Thursday, May 30, 2013

Waiting to Eat

Our youngest gets cranky-hungry about 30 minutes before I serve dinner.  I used to spread food on his tray and then let him continue to eat until dinner was served.  I usually put a few extra finger foods on his tray while we prayed to keep him quiet. Then I read a short blurb about a 15-month old who waits patiently to eat until the family has prayed.  Hmm, got me to thinking.  Then I saw a show where a French family's young children sat patiently waiting to eat dinner until everyone was served.  Was I underestimating the abilities of my kids?
So, I started by giving my 13-month old a snack a little early to keep him happy while I cooked, but then took him out of his high chair for a few minutes until dinner was actually served.  Then, when we all sat down, and he was in his high chair, I waited to give him food until after we had prayed.  We hold hands when we pray, and so I held his hand as well.  His brother tried to hold his other hand, but that didn't go over very well.  Little Man was not quiet, wouldn't hold hands, and was a bit disruptive.  But, guess what?  After about a week, he caught on.
Now, once everyone is sitting at the table, he holds out his hands to the people on either side of him.  He is quiet throughout the prayer.  Though, as soon as we say Amen, he's pointing at his food and grunting emphatically.
The other day, my family was here for a holiday weekend.  At dinner, Little Man was waiting patiently for everyone to sit and pray.  As soon as I sat down (that's usually the cue that we're ready to pray), he held out his hands.  My dad offered his finger, thinking it would be easier for the little hand to grab.  Little Man cocks his head to the side, opens up Grandpa's hand and turns it so he can place his little hand into Grandpa's big hand.  How cute is that?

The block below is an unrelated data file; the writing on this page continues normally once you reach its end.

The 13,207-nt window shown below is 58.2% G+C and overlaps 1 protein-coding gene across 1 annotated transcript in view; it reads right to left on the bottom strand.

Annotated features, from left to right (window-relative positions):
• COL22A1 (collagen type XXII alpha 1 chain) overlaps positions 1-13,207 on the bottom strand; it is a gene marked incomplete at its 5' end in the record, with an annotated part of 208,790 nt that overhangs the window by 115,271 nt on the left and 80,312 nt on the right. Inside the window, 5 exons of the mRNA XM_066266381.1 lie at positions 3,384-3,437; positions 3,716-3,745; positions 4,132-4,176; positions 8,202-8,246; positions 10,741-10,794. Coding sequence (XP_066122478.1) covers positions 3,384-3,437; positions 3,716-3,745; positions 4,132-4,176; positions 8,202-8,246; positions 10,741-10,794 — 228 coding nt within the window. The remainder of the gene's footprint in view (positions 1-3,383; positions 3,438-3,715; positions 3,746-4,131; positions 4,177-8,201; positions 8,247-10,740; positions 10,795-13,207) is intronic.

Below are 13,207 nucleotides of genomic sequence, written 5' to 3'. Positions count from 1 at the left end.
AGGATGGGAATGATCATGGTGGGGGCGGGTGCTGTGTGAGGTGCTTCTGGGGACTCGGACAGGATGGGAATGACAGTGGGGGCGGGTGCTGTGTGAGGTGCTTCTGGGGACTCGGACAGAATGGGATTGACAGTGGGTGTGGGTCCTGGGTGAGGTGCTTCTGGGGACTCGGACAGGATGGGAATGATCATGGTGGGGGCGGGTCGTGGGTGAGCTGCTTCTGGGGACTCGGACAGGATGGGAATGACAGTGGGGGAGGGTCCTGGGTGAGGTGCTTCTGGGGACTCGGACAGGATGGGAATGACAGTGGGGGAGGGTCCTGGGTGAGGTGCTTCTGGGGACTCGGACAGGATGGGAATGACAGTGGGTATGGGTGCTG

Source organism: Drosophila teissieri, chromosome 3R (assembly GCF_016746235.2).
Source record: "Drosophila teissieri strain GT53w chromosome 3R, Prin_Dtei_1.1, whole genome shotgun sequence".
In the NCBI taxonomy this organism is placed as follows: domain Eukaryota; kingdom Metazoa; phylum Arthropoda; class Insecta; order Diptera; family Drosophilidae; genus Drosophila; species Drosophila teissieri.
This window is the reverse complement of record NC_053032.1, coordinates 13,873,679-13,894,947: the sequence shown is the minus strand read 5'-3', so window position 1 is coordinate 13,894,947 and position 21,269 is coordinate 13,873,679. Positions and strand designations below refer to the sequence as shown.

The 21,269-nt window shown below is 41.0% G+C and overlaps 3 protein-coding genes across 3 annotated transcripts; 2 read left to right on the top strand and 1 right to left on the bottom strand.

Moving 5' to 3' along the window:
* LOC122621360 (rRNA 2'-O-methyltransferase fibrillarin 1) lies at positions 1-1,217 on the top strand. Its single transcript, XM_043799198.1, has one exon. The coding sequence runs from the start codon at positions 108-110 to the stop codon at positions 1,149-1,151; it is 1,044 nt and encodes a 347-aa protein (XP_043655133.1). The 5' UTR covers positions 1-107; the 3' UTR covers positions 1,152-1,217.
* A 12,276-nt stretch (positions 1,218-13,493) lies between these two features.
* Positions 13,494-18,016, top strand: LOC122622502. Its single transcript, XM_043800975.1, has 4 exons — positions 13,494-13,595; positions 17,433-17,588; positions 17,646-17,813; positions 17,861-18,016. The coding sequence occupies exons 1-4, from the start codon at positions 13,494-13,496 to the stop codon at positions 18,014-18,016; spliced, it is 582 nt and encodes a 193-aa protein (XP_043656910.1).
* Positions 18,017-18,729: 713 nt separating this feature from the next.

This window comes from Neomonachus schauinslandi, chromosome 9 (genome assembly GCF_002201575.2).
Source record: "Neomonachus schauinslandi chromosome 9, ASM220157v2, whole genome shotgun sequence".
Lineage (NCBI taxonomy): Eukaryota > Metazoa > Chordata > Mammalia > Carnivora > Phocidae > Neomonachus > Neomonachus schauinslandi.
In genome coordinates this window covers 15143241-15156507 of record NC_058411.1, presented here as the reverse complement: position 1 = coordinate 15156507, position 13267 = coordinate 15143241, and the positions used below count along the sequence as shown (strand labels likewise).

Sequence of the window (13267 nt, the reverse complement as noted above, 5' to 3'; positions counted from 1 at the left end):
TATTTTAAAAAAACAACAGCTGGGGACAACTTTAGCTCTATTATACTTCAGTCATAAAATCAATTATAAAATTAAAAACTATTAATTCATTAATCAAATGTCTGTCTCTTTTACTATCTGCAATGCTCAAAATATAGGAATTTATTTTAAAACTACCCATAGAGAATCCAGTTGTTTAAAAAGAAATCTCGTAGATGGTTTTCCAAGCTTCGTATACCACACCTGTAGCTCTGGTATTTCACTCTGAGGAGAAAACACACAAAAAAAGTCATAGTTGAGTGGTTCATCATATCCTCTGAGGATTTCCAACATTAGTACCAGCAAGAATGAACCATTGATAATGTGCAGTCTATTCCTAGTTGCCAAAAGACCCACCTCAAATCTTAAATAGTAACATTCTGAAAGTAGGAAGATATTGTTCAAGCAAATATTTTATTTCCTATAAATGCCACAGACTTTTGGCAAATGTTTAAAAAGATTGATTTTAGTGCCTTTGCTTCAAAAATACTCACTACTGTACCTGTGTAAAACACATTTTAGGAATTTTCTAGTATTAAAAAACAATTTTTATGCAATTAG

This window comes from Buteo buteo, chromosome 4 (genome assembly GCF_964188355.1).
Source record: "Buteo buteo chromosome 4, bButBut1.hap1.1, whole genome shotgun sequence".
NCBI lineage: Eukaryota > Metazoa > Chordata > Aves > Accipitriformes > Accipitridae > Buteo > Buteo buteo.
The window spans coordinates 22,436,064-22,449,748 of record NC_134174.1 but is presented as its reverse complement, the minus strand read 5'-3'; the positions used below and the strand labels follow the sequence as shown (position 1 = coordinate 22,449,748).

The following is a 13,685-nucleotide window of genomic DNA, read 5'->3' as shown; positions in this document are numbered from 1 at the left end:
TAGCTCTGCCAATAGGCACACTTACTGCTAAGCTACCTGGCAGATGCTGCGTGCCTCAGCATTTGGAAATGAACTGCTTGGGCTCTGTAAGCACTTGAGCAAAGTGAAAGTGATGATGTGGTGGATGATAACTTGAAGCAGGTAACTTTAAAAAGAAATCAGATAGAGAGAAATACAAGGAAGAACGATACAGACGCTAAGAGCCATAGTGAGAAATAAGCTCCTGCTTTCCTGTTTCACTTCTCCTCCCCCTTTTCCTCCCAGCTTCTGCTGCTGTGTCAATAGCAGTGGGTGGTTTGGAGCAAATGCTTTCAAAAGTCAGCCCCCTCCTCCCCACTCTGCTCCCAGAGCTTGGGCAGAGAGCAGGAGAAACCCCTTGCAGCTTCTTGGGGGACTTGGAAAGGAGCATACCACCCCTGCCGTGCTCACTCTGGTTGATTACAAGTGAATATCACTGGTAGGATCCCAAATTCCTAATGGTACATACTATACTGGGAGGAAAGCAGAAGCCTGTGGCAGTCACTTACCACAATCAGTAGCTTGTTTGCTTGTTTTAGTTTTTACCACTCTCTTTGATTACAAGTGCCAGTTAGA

So, all that goes to say, you CAN teach even your littlest ones to wait to eat for a few minutes until the prayer is said.  Oh, me of little faith.  I had my doubts, and they were proved wrong.  Never underestimate the capabilities of your kids.  They do what you expect of them.   If you expect that they won't sit at the table to eat, they won't.  If you expect them to sit at the table while they eat, they will.
I had bought into our society's expectations that a toddler can't sit still.   I wonder, do I have any other low expectations that my kids could exceed?
I challenge you (and myself) to think of your expectations of your kids' behavior.  If you raise those expectations, will your kids (and mine) meet them?  I have a feeling we might be surprised at what our kids will live up to.

Thursday, May 9, 2013

Roaring Out of Frustration

It's dinner time and the kids are getting on my nerves.  I'm trying to figure out what to cook and they're whining, "I'm hungry!" "What are we having for dinner?" "Can we have (fill in the blank) for dinner instead?"  I am about to loose my cool with them.  Wait, about to?  No, already have.  My voice is not pleasant; irritation is coming through loud and clear.  I'm ready to scream out of frustration.
It is too wet to send them outside, and I have a feeling that part of the whiny-ness stems from needing to release pent up energy.  So I run towards my oldest and "Tag, you're it!" then I run away.  He stands there and whines, "Noooooooooooooo!  I don't want to play taaaaaaaaaag!"
Oh, wait, that's a great idea.
I run up to the six-year-old again and, "ROOOOOOOOAAAAAAAARRRRRRRRR!"
He squeals in delight and takes off running, his sister close behind him.  The toddler has a worried look on his face; he doesn't remember us playing this game before.  I pick him up and start roaring at his older siblings with him.  He catches on quickly and we chase the big kids roaring at them.  They all have grins on their faces, and, bonus, they're getting energy out.
I am no longer irritated, the kids are no longer whining, and I am in a proper state of mind to figure out what to have for dinner.  (It ended up being mac and cheese and chili, in case you were wondering.)
Turns out, roaring out of frustration really does make things better.